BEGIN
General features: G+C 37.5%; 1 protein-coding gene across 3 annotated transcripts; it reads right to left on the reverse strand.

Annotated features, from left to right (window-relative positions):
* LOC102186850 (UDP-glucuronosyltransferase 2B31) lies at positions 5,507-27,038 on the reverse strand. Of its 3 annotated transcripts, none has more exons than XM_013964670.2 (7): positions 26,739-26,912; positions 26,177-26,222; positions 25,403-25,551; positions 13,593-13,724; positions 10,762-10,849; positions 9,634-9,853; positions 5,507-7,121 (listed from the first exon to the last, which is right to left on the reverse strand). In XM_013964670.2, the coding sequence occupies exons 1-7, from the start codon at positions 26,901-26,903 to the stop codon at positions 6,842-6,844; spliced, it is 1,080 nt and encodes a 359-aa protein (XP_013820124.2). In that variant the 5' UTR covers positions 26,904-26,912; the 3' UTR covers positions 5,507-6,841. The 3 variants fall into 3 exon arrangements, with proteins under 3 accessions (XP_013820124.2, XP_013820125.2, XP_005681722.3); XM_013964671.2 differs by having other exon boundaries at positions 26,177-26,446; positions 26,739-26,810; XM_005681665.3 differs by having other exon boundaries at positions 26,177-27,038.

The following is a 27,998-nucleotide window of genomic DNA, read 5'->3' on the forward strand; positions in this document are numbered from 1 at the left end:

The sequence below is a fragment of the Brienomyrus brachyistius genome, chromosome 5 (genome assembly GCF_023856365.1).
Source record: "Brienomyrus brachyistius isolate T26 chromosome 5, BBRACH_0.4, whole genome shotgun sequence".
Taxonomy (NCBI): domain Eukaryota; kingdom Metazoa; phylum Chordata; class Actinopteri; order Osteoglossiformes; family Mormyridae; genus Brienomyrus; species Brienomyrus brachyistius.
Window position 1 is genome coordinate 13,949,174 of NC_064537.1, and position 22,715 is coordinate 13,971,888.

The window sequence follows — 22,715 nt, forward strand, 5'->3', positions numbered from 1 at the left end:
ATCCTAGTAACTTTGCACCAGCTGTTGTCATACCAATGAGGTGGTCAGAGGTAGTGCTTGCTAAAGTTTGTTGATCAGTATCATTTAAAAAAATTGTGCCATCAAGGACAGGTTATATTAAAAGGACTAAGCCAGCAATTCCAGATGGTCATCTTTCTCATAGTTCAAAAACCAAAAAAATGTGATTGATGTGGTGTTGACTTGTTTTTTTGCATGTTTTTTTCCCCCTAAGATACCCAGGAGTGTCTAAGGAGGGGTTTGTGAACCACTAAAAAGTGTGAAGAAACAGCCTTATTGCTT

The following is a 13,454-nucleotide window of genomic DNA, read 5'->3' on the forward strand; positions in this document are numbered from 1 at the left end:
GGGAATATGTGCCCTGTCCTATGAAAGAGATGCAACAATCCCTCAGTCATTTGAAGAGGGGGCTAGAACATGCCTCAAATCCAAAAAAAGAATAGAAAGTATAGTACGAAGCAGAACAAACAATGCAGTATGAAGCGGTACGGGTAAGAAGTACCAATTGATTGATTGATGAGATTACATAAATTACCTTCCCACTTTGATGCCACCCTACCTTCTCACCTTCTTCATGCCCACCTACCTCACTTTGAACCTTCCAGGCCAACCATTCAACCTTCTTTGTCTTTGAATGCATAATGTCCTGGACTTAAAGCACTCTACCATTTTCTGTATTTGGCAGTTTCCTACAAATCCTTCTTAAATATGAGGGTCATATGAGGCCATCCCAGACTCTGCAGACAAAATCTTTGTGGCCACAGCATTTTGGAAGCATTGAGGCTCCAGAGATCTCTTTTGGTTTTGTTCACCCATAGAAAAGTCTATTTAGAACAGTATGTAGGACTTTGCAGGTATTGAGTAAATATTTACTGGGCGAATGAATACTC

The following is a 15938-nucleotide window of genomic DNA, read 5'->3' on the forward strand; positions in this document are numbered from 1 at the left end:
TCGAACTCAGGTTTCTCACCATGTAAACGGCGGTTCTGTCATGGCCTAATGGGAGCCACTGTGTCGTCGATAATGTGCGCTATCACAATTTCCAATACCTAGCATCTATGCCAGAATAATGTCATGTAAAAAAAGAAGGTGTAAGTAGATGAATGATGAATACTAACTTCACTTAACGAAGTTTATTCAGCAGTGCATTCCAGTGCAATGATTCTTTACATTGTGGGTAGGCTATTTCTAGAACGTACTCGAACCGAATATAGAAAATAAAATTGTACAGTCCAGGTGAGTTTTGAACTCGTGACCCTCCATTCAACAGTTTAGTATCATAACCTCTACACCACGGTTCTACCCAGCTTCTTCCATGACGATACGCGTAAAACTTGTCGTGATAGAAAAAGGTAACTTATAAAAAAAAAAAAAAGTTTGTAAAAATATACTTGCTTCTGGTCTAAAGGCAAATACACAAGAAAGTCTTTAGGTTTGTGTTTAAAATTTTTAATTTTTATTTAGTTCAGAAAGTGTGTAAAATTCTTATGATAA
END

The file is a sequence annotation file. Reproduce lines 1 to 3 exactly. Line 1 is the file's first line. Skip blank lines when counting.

General features: G+C 37.5%; 1 protein-coding gene across 3 annotated transcripts; it reads right to left on the reverse strand.

Annotated features, from left to right (window-relative positions):
* LOC102186850 (UDP-glucuronosyltransferase 2B31) lies at positions 5,507-27,038 on the reverse strand. Of its 3 annotated transcripts, none has more exons than XM_013964670.2 (7): positions 26,739-26,912; positions 26,177-26,222; positions 25,403-25,551; positions 13,593-13,724; positions 10,762-10,849; positions 9,634-9,853; positions 5,507-7,121 (listed from the first exon to the last, which is right to left on the reverse strand). In XM_013964670.2, the coding sequence occupies exons 1-7, from the start codon at positions 26,901-26,903 to the stop codon at positions 6,842-6,844; spliced, it is 1,080 nt and encodes a 359-aa protein (XP_013820124.2). In that variant the 5' UTR covers positions 26,904-26,912; the 3' UTR covers positions 5,507-6,841. The 3 variants fall into 3 exon arrangements, with proteins under 3 accessions (XP_013820124.2, XP_013820125.2, XP_005681722.3); XM_013964671.2 differs by having other exon boundaries at positions 26,177-26,446; positions 26,739-26,810; XM_005681665.3 differs by having other exon boundaries at positions 26,177-27,038.